jQuery Fullscreen Background Slideshow

I recently worked on a project where there was the requirement to implement a full screen/window background slideshow. Rather than just pick one of the many plug-ins out there, I decided to put my jQuery to work and come up with my own solution. What I came up with is very simple.

You can SEE THE DEMO HERE and DOWNLOAD THE CODE HERE.

Firstly the HTML and CSS. We are not applying the backgrounds to the body of the page, we are faking this by putting them in a fixed position, 100% width and height div which will sit behind our content. The images that we put in the background div are also 100% height and width and absolutely positioned on top of each other. The images have a min-width so they are not able to get too small. If the window is resized smaller than the min width, they simply overflow.

<body>
	<div id="bg">
	        <img src="image3.jpg" />
	        <img src="image2.jpg" />
	        <img src="image1.jpg" />
	</div>
	<div class="mainContent"></div>
</body>
body{
	background:#333;
}
#bg{
	position:fixed; 
	top: -50%; 
	left: -50%; 
	width: 200%; 
	height: 200%; 
	z-index: -2;
}
#bg img{
	position:absolute; 
	top: 0; 
	left: 0; 
	right: 0; 
	bottom: 0; 
	margin: auto; 
	min-width: 70%; 
	min-height: 70%;
}
.mainContent{
	width:300px; 
	height:500px;
	position:fixed;
	right:0;
	top:50px;
	padding:25px;
	background:#fff;
	overflow:hidden;
}

If you take a look at your page now, your background (as the backgrounds are absolutely positioned, they sit on top of each other so you only see the top (last) one in the stack) fills the screen nicely and expands and contracts as you resize the window. All we need to do now is make the slideshow come together with jQuery.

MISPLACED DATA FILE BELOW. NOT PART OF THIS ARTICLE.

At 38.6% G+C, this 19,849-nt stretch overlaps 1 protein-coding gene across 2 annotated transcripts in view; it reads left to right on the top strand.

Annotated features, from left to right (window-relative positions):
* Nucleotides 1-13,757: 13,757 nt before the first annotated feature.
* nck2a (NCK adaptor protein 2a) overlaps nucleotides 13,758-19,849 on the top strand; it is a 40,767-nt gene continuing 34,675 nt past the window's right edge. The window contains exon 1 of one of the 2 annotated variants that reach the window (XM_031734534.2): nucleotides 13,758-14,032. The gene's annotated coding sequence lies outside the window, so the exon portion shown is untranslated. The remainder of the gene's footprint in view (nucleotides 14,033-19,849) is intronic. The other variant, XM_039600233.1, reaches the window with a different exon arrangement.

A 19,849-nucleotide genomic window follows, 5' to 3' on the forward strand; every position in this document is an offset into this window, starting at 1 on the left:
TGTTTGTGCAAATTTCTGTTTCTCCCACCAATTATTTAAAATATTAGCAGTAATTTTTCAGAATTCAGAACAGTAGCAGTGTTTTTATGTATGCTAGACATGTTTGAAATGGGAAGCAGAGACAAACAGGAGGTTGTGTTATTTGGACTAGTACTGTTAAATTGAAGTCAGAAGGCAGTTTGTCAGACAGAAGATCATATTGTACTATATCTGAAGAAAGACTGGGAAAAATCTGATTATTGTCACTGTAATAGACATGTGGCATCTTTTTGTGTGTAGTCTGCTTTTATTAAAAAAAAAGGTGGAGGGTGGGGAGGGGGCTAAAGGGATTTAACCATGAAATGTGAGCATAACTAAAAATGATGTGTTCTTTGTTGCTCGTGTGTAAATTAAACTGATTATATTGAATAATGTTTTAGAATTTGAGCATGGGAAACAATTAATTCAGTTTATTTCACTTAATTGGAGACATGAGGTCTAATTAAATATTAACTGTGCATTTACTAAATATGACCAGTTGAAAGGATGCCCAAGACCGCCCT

To do this, we just fade out the top most image to reveal the one behind – repeat. When we get to the final image, we fade them all back in again and start over. Simple:

//get the number of images we have to cycle through
var numberOfBackgrounds = $('#bg img').length;
 
//keep track of the current background - we start with the last (top) one in the stack
var currentBG = numberOfBackgrounds;
 
//swap out backgrounds
setInterval(function(){
    if (currentBG == 1){
        //we have reached the last image so we fade them all back in and reset the counter
        $('#bg img').fadeIn(1200);
        currentBG = numberOfBackgrounds;
    }else{
        //fade out the current visible background to reveal the next in the stack
        $('#bg img:nth-child('+currentBG+')').fadeOut(1200);
        currentBG = currentBG - 1;
    }
},
4000);

And there you have a working fullscreen background slideshow.

We can, however improve on this slightly. In it’s current state, it does’t look too appealing while it is loading – You can see all the background images chugging away as they download – so a nice touch is to show a loading overlay until the first visible (last in the stack) image has finished downloading.

Head over to ajaxload.info and generate yourself a loading gif.

You need to insert another overlay div in the same way that you did the background one. This will just have a blank background and a loading gif. We simply show this and then fade it out when the first visible image has finished downloading.

Add the new div into your HTML after your background div:

<div id="bg">
    <img src="image3.jpg" />
    <img src="image2.jpg" />
    <img src="image1.jpg" />
</div>
<div id="bgloader"></div>
<div class="mainContent">
   ......
</div>

.. and update your styles:

#bg, #bgloader{
	position:fixed; 
	top: -50%; 
	left: -50%; 
	width: 200%; 
	height: 200%; 
	z-index: -2;
}
#bgloader{
	z-index: -1; 
	background:url(ajax-loader.gif) center center no-repeat #000
}

If you look at your project now, you will just see the loading overlay. All we need is the jQuery to fade this out when the visible image has loaded and we do this like so:

//to fade out the loader			    
$("#bg img:last-child").one('load', function() {
    $('#bgloader').fadeOut();
  }).each(function() {
    if(this.complete) $(this).load();
});

If you’ve any questions or comments, post them below and I will be glad to lend a hand where it’s needed.

How to Ajaxify your website with Ajaxify and history.js

Ajaxify is a great gist over on github by balupton that allows you to load page changes in via AJAX with a nice fade effect. URL’s are also kept intact while browsing and using History.js, browser history is handled correctly.